Monday, January 19, 2015

Review: 'The George Kuchar Reader'

George Kuchar was a very funny writer. His movie scripts reflected this, as did his self-penned capsule descriptions of his films and videos. The book he wrote with his twin brother Mike, Reflections from a Cinematic Cesspool (now sadly out of print), is a “sideways” memoir that has some wonderful passages. The newly released book The George Kuchar Reader focuses squarely on his “lurid” writing and is loaded with wonderful diversions. Its last section also provides what may be our only insight into the real George that hid behind his outsized public persona.

Edited by Andrew Lampert and published by Primary Information, the Reader is a cornucopia of writings by George, including letters, diaries, articles, movie program notes, speeches, drawings, comics (from the period where his work was appearing in collections edited by his “Frisco” friend Art Spiegelman), syllabuses and, most importantly, very useful short essays he wrote on making films and videos on an extremely low budget.

The book is a great supplement to George’s film and video work, which is sadly not available at all on DVD — selected shorts can be found “underground” (the Torrents) and above-ground (YouTube) on the Net. When I wrote about George's death, I included a list of indispensable embeds of Kuchar films available at that time — the material goes up and it goes down, so different titles are available at different times.

The only feature film related to the work of George and his twin brother (and one-time collaborator) Mike is Jennifer Kroot’s delightful documentary It Came From Kuchar, which is now legally available on YT:

Back to the Reader: George’s prose style was intentionally torrid, since he clearly loved Hollywood fan magazines and the popular press. He loved describing his films in the most lewd and lurid terms imaginable and putting himself down (usually invoking gas — he was quite possibly the filmmaker most aware of his body functions).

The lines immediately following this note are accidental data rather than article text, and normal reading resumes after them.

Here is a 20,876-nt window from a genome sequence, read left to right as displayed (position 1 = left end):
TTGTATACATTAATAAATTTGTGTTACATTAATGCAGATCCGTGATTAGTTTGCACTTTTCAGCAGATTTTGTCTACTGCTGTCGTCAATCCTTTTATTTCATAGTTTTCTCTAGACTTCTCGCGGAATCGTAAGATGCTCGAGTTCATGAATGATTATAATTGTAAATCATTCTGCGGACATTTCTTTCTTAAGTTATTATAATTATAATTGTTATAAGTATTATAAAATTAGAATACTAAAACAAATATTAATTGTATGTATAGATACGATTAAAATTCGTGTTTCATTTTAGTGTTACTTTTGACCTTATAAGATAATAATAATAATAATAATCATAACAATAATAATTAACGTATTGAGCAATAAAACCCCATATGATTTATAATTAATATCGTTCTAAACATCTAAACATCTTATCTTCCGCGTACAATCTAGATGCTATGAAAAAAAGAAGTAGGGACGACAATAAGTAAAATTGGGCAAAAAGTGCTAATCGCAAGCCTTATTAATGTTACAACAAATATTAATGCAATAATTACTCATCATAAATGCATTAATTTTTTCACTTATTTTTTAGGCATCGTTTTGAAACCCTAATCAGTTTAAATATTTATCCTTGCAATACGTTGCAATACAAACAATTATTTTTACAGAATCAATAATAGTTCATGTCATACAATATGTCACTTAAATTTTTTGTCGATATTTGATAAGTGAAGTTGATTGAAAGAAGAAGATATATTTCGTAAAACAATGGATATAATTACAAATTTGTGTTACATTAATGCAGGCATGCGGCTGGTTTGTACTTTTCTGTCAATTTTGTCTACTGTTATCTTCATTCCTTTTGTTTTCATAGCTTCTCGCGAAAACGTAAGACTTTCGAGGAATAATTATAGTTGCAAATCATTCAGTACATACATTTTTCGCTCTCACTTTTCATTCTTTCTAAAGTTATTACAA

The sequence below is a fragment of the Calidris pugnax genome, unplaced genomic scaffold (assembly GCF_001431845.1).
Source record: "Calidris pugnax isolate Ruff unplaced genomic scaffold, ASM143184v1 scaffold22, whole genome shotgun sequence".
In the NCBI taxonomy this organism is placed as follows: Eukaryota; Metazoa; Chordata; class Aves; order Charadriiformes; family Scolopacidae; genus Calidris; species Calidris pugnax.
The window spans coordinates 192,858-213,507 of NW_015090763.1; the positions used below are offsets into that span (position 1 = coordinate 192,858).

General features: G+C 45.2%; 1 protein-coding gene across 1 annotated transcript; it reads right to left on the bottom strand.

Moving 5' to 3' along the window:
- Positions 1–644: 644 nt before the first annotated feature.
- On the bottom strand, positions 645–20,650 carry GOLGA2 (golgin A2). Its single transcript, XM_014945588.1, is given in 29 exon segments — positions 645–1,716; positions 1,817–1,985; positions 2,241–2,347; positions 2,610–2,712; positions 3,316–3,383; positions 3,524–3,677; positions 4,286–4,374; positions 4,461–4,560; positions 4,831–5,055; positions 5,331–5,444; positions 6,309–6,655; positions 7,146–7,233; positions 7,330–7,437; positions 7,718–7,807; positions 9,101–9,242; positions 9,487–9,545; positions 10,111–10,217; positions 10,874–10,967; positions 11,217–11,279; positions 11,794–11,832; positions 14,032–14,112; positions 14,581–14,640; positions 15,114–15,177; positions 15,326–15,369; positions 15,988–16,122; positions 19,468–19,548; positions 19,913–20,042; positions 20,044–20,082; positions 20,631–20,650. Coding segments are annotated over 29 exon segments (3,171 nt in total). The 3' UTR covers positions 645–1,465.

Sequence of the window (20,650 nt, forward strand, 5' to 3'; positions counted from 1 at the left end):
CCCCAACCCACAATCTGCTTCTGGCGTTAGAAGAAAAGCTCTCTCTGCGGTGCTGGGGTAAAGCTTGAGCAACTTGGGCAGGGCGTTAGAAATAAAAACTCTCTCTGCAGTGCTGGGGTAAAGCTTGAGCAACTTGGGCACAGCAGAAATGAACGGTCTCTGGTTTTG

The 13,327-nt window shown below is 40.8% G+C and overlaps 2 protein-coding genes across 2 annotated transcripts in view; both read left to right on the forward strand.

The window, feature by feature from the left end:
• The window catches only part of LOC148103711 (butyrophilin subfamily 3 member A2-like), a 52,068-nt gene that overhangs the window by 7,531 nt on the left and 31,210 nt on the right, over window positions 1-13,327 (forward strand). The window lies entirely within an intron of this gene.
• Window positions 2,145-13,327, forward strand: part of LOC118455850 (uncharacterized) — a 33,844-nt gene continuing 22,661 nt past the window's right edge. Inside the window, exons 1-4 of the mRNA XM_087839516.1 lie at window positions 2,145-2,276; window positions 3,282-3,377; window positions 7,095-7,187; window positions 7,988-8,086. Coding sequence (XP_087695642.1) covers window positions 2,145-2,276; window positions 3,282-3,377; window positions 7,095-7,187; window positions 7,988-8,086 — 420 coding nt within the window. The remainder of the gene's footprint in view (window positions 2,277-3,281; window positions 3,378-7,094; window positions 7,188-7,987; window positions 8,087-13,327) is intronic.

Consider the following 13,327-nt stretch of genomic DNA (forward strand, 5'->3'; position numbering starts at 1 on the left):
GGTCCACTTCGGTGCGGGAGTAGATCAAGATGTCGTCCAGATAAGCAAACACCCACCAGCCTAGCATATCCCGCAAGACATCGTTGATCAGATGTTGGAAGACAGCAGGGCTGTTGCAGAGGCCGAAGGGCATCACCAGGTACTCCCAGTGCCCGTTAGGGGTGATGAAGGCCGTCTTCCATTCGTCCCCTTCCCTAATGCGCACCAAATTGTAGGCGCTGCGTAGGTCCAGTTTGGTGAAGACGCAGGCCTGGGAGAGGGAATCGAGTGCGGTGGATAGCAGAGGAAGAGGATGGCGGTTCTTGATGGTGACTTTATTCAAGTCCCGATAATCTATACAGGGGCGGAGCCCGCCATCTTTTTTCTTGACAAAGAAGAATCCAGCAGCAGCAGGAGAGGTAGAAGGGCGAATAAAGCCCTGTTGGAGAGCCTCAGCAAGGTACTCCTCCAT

He rhapsodizes in one piece about his “defining filmic moment” seeing Vera Hruba Ralston and David Brian in a terrible B-feature released by Republic. The cheapness of the film inspired him to believe that he could make films in a similar vein:

“Here were truly crazy people worth emulating because it made growing up seem like fun: you can be in your fifties and still play-act, have fake fist fights and tumble on the floor with robust Czechoslovakians. These were my kind of people from an exotic tribe that I wanted to infiltrate… The human imagination imagining the best way to make the worst look good. This became a defining film moment for me.”

As noted, a few of the most valuable pieces find George offering lighting tips for low-budget film- and videomakers. As opposed to, say, Jerry Lewis, whose book The Total Filmmaker tells a fledgling filmmaker how to make a big-budget production with a giant crew and studio backing, George and Mike Kuchar have always spoken in lectures and writings about the importance of bringing extension cords and gaffer tape (or duck tape) to a shoot, finding the right bulbs, the best places to place your lights, and the fact that a regular clamp-lamp found in a hardware store is as good as (and cheaper than) a lamp purchased in a photography store.

George’s tips are of course delivered with a humorous undertone, but you can tell they came from his own past mistakes: “You can also use a sheer, black cloth to soften the image, but be careful when you put it on the lens with a rubber band that the excess portion doesn’t rub against the microphone and create back-ground sounds that would suggest a potential skin chafing outbreak.”

George also wrote what could be called, for lack of a better term, “historical pieces.” One hand-written six-page entry (and may I say that George’s handwriting is totally legible — those nuns did a good job with him!) finds him describing the underground film scene of the Sixties. He of course punctuates the piece with a number of humorous observations, but he also is providing us with a glimpse into a long-gone world that he and Mike were an important part of. At one point he talks about the different kinds of films one could see at underground screenings.